from django.core.paginator import ObjectPaginator as DjangoPaginator

class ObjectPaginator(DjangoPaginator):
    """SQLAlchemy compatible flavour of Django's ObjectPaginator."""
    def _get_hits(self):
        if self._hits is None:
            self._hits = self.query_set.offset(0).limit(0).count()
        return self._hits

Using the models in views

Unfortunately there’s no simple means for using Django’s generic view methods (or the admin application) with SQLAlchemy’s query methods. Django’s views rely on accessing model._meta from the queryset and use an incompatible query syntax (albeit a syntax with similar intent).

But there’s nothing to stop you using SQLAlchemy query sets in custom views and in the template context.

The following view method shows the object detail page for an Item object; the primary key of the item is used in the URL and passed to the view as item_id:

# Session, Item are imported from a module with the model definitions
def item(request, item_id):
    """Detail page for a Portfolio item."""
    item_id = int(item_id)
    session = Session()
    item = session.query(Item).filter_by(id=item_id).one()
    return render_to_response("catalogue/item.html", {'object':item})

To complete the example one ought to handle the situation where there is not exactly one matching item. If SQLAlchemy throws sqlalchemy.exceptions.InvalidRequestError: Multiple rows returned for one() the view should in turn throw the corresponding Django exceptions so that the middleview machinery can operate as normal.

The future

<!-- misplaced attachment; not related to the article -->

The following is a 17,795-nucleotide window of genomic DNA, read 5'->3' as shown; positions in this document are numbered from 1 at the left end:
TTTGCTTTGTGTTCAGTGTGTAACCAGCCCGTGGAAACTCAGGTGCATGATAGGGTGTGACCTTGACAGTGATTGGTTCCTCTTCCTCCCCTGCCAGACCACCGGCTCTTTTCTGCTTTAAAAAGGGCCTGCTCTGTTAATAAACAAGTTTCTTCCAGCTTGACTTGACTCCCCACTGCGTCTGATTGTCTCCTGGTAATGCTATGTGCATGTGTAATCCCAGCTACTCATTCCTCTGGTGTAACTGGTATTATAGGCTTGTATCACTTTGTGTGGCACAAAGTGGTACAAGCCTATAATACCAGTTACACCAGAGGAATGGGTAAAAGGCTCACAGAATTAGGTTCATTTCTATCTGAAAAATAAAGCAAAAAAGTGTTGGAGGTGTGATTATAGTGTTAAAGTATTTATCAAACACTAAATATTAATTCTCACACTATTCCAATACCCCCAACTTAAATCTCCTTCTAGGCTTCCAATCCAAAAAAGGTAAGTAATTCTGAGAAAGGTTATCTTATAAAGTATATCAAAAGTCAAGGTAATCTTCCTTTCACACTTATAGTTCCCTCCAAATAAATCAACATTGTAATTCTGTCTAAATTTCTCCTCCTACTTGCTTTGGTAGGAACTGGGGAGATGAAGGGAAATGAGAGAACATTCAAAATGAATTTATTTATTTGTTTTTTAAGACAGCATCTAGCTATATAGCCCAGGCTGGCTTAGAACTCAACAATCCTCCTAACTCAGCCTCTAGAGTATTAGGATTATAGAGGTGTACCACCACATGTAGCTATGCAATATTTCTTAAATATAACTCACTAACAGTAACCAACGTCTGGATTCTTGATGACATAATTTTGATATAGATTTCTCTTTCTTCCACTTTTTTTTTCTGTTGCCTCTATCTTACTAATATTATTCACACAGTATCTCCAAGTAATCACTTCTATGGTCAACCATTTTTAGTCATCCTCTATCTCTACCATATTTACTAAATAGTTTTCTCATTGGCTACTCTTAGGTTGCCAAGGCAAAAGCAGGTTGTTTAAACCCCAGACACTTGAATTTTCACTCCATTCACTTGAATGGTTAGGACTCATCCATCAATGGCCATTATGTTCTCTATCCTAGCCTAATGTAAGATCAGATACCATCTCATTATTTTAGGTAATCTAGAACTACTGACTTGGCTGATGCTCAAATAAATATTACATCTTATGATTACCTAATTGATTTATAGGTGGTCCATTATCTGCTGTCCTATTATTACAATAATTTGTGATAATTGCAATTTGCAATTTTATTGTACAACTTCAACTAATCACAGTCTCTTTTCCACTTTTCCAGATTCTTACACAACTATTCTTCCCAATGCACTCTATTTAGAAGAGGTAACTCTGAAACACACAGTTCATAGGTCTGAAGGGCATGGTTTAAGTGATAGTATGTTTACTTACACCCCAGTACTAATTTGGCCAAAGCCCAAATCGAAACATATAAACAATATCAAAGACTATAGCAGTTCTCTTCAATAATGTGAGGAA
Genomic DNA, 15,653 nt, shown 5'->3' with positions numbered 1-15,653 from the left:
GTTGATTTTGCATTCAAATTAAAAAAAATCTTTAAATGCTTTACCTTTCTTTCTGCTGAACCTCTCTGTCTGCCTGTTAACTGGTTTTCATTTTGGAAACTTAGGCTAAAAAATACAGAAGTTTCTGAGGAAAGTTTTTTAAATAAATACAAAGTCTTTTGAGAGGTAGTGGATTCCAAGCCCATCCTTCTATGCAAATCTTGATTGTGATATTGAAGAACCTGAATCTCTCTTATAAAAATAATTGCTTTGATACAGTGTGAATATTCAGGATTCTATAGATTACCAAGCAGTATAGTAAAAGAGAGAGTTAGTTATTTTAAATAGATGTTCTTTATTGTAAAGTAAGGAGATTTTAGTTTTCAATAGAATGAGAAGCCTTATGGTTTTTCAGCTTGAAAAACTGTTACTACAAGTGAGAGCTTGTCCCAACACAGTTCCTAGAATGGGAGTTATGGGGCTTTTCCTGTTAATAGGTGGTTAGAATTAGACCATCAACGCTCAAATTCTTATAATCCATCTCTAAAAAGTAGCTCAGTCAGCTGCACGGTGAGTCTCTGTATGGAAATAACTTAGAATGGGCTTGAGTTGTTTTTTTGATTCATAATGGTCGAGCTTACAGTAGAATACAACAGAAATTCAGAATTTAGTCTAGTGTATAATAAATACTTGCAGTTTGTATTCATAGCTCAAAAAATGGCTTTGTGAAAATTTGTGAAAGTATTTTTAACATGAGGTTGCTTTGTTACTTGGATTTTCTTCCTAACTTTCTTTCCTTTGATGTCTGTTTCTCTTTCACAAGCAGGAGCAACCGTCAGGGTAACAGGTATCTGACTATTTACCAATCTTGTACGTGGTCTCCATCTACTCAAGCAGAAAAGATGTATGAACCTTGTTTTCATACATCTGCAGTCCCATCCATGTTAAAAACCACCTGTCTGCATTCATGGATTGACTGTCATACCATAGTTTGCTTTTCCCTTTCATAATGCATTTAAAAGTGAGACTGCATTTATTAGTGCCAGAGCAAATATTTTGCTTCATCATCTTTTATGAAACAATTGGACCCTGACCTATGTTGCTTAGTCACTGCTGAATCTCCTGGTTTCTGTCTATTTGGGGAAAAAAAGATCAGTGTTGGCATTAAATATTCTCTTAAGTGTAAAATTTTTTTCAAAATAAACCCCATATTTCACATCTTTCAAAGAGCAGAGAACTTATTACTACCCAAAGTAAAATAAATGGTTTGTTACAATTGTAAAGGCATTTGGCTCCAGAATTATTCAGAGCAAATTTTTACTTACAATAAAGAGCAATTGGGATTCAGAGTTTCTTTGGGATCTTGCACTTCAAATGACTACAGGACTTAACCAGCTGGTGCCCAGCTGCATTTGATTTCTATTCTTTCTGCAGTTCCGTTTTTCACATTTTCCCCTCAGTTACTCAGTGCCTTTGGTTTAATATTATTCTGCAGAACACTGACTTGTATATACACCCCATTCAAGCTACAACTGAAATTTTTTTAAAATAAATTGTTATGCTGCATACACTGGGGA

Many parts of the API changed (or were deprected for compatibility) when SQLAlchemy progressed from 0.3 to the current 0.4 branch, and it is interesting how some of those changes seemed to be bringing SQLAlchemy’s ORM approach closer to Django’s ORM. I expect more similarities to appear on both sides in future releases.

The Django/SQLAlchemy branch has the explicit goal of combining the two without changing the Django model API, which would eliminate the need for any of the code in this post.

Until that gets merged to trunk, I hope you find this useful.

Choosing SQLAlchemy over Django

In the DJUGL post-meet pub chat Simon Willison was curious about people’s experiences combining Django with SQLAlchemy. I’ve used SQLAlchemy’s ORM with Django in two projects; on both occasions I quickly chose to substitute Django’s ORM with SQLAlchemy’s because I was dealing with an existing SQL schema which I could not alter and which did not fit well with Django’s ORM.

The first project was to produce reports on data exported by a scheduling application called Farmers Wife. The database has three dozen tables or so, with some tables using compound keys, other tables lacking primary keys altogether and one relation in particular using combined parts of columns to refer to other tables.

I gave an involuntary, rather hysterical giggle when I discovered that particular corner of the data model.

I tried mapping the data using Django’s models but quickly found that the schema was simply too irregular to fit Django’s requirements for meaningful relations between tables (this project started a bit before the 0.96 branch was released).

I decided to try SQLAlchemy. The immediate benefit in using SQLAlchemy was its introspection of table definitions allowed me to start mapping objects with very few lines of code yet having column data available as properties of objects.

N.B. The examples in this post are for SQLAlchemy 0.3 (current release is 0.4.6).

Here is a MySQL definition for a table named objects_users3:

mysql> describe objects_users3;
| Field                | Type        | Null | Key | Default | Extra |
| id                   | varchar(32) | YES  | UNI | NULL    |       | 
| name                 | varchar(64) | YES  |     | NULL    |       | 
| icon                 | varchar(32) | YES  |     | NULL    |       | 
| buy_hour             | float(11,2) | YES  |     | NULL    |       | 
| sell_hour            | float(11,2) | YES  |     | NULL    |       | 
| buy_day              | float(11,2) | YES  |     | NULL    |       | 
| sell_day             | float(11,2) | YES  |     | NULL    |       | 
| daybased             | tinyint(4)  | YES  |     | NULL    |       | 
| ref                  | varchar(64) | YES  |     | NULL    |       | 
| password             | varchar(32) | YES  |     | NULL    |       |